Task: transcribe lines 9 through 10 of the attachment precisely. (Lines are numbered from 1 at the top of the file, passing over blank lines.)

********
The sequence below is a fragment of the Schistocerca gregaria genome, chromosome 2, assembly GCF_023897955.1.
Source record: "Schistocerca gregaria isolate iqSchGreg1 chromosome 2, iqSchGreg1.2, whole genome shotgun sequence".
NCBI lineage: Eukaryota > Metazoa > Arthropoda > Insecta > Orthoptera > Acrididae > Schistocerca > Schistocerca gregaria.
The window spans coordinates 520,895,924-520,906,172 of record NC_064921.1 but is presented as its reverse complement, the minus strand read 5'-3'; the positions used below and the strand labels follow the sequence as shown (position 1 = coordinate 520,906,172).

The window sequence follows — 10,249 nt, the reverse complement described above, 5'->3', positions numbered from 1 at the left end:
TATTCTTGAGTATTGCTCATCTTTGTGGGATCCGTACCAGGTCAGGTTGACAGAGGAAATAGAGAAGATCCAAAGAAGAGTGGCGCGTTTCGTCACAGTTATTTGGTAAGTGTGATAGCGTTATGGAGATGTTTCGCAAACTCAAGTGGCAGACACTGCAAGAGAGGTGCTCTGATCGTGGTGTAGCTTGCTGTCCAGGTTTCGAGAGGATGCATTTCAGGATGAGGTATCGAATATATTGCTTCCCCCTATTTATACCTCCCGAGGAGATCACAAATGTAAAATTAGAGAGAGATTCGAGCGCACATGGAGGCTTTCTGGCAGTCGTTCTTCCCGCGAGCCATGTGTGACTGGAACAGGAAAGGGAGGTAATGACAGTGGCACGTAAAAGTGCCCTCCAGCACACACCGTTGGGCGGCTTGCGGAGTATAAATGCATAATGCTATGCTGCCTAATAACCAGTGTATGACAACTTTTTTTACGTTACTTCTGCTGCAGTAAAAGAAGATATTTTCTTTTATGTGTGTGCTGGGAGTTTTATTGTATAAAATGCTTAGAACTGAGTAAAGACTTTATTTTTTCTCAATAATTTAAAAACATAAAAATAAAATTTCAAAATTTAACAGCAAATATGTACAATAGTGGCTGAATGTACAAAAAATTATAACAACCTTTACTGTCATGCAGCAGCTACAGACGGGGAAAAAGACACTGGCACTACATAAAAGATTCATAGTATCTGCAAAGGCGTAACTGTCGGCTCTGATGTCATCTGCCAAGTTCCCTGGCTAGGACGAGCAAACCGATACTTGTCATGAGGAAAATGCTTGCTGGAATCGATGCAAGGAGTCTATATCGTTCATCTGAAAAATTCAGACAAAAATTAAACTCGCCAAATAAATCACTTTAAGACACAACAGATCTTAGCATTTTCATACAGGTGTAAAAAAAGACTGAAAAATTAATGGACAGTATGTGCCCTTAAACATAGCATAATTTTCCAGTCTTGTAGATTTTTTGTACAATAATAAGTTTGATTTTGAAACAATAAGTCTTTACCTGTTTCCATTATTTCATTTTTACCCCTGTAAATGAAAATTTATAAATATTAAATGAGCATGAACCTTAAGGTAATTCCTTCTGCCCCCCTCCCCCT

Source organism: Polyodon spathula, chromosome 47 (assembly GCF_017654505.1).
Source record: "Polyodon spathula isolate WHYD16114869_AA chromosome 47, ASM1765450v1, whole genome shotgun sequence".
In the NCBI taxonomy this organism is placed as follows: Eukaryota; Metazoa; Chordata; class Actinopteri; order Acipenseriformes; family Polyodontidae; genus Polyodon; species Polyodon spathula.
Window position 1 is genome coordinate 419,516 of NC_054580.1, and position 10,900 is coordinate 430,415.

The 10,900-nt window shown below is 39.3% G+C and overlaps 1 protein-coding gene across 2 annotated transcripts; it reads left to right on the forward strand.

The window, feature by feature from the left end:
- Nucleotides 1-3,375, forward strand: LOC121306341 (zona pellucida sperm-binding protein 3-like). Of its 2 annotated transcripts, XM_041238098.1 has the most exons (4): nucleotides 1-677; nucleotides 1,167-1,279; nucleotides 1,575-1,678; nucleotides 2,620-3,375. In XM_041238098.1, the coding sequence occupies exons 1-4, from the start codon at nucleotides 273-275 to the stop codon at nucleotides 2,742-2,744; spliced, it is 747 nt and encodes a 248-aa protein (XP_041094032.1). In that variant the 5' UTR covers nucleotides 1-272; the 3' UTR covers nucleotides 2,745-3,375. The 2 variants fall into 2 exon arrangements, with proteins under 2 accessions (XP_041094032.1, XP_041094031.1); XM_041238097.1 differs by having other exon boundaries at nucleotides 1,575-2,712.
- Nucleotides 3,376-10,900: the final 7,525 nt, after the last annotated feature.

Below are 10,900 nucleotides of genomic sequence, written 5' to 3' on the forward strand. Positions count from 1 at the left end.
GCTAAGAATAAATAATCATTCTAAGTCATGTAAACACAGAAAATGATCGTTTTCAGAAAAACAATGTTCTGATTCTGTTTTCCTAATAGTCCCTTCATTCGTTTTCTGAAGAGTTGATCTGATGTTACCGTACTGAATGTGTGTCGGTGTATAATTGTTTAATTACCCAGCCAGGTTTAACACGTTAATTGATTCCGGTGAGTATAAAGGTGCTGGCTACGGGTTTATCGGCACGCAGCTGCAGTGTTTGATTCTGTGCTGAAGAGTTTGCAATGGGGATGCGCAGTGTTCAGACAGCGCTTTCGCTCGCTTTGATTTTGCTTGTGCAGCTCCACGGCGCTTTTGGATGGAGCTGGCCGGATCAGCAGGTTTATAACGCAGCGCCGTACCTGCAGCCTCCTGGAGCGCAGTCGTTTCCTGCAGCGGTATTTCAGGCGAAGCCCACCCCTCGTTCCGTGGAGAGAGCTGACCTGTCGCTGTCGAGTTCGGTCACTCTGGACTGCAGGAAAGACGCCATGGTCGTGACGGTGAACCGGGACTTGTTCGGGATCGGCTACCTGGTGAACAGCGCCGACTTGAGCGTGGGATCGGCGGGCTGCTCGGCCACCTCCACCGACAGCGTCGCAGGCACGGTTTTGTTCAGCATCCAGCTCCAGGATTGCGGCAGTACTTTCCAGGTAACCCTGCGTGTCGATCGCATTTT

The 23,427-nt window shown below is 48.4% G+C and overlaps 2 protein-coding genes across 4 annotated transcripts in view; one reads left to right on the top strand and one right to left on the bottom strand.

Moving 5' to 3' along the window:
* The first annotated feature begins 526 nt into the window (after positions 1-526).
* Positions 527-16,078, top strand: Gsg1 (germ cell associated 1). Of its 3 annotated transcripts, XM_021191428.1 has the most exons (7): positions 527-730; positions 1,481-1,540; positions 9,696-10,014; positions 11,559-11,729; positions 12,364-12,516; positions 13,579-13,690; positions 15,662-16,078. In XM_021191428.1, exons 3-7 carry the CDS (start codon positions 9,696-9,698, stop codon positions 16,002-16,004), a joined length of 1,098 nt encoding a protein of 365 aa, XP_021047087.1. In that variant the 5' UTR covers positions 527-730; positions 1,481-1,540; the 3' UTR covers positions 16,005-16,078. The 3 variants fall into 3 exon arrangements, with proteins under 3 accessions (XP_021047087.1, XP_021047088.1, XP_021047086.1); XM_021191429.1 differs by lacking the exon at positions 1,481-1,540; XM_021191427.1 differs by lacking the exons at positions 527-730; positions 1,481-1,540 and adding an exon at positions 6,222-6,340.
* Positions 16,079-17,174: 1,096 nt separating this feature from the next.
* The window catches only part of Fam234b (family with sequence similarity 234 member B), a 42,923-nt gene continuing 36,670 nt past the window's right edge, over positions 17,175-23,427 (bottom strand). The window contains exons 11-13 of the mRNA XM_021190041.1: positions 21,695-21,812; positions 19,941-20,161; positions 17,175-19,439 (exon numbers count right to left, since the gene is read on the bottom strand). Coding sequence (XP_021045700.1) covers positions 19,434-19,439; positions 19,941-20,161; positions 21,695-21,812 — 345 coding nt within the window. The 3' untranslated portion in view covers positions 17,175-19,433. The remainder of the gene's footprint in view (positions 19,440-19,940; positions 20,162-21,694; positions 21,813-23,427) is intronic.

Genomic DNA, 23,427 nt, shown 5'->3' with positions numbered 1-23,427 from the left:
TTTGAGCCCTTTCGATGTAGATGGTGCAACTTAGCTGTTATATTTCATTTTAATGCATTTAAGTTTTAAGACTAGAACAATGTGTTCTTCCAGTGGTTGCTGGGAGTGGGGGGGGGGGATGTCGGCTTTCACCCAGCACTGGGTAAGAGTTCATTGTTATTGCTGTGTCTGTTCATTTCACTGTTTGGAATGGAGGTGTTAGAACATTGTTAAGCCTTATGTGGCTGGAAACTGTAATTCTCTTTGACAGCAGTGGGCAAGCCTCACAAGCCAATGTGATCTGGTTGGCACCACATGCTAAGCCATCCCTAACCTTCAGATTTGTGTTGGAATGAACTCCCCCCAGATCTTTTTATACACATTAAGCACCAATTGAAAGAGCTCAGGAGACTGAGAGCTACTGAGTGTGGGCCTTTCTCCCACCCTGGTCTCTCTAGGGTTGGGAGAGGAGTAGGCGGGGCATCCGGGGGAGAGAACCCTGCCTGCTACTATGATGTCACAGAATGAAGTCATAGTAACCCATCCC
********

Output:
In the NCBI taxonomy this organism is placed as follows: Eukaryota; Metazoa; Chordata; class Actinopteri; order Acipenseriformes; family Polyodontidae; genus Polyodon; species Polyodon spathula.
Window position 1 is genome coordinate 419,516 of NC_054580.1, and position 10,900 is coordinate 430,415.